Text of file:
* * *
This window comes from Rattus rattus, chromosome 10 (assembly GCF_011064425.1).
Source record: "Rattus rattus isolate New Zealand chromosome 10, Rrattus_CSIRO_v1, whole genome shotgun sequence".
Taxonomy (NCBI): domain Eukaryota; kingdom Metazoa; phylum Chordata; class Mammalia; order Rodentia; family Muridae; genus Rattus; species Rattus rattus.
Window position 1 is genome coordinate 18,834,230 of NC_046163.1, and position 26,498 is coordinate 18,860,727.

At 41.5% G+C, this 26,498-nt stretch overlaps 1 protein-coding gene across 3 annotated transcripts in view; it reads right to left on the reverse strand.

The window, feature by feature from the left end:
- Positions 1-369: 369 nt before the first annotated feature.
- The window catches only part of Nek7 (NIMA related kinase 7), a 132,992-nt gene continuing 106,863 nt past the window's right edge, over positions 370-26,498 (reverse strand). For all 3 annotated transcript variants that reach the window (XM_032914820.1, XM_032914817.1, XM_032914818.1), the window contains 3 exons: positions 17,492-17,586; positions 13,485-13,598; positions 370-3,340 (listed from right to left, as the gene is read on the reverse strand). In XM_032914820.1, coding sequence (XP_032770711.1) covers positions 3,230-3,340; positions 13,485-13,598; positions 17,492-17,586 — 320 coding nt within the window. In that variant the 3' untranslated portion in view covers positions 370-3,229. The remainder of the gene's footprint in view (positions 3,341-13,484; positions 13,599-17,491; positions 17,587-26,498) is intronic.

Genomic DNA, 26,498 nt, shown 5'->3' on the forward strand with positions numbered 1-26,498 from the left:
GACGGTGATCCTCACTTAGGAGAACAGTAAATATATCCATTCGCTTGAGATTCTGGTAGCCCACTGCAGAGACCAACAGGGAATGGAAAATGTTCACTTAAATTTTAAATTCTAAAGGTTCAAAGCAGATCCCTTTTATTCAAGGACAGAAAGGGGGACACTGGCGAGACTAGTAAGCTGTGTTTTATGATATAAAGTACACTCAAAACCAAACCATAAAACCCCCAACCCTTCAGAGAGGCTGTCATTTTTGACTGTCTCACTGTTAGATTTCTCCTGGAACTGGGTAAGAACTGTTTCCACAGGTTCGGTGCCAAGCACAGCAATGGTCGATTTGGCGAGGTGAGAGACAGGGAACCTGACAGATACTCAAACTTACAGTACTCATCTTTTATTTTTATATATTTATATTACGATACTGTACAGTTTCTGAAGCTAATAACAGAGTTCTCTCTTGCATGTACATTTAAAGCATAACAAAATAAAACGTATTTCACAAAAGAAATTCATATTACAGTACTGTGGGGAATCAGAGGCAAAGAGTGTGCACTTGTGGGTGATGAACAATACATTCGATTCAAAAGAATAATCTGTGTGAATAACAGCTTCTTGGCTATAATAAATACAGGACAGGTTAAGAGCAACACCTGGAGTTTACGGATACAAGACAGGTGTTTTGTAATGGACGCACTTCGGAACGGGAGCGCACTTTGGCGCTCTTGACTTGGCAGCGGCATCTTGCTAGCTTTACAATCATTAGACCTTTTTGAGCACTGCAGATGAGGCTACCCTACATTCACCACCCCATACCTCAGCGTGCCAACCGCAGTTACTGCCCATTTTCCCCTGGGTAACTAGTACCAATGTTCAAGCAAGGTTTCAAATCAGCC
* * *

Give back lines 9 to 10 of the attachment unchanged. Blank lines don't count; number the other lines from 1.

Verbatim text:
Genomic DNA, 26,498 nt, shown 5'->3' on the forward strand with positions numbered 1-26,498 from the left:
GACGGTGATCCTCACTTAGGAGAACAGTAAATATATCCATTCGCTTGAGATTCTGGTAGCCCACTGCAGAGACCAACAGGGAATGGAAAATGTTCACTTAAATTTTAAATTCTAAAGGTTCAAAGCAGATCCCTTTTATTCAAGGACAGAAAGGGGGACACTGGCGAGACTAGTAAGCTGTGTTTTATGATATAAAGTACACTCAAAACCAAACCATAAAACCCCCAACCCTTCAGAGAGGCTGTCATTTTTGACTGTCTCACTGTTAGATTTCTCCTGGAACTGGGTAAGAACTGTTTCCACAGGTTCGGTGCCAAGCACAGCAATGGTCGATTTGGCGAGGTGAGAGACAGGGAACCTGACAGATACTCAAACTTACAGTACTCATCTTTTATTTTTATATATTTATATTACGATACTGTACAGTTTCTGAAGCTAATAACAGAGTTCTCTCTTGCATGTACATTTAAAGCATAACAAAATAAAACGTATTTCACAAAAGAAATTCATATTACAGTACTGTGGGGAATCAGAGGCAAAGAGTGTGCACTTGTGGGTGATGAACAATACATTCGATTCAAAAGAATAATCTGTGTGAATAACAGCTTCTTGGCTATAATAAATACAGGACAGGTTAAGAGCAACACCTGGAGTTTACGGATACAAGACAGGTGTTTTGTAATGGACGCACTTCGGAACGGGAGCGCACTTTGGCGCTCTTGACTTGGCAGCGGCATCTTGCTAGCTTTACAATCATTAGACCTTTTTGAGCACTGCAGATGAGGCTACCCTACATTCACCACCCCATACCTCAGCGTGCCAACCGCAGTTACTGCCCATTTTCCCCTGGGTAACTAGTACCAATGTTCAAGCAAGGTTTCAAATCAGCC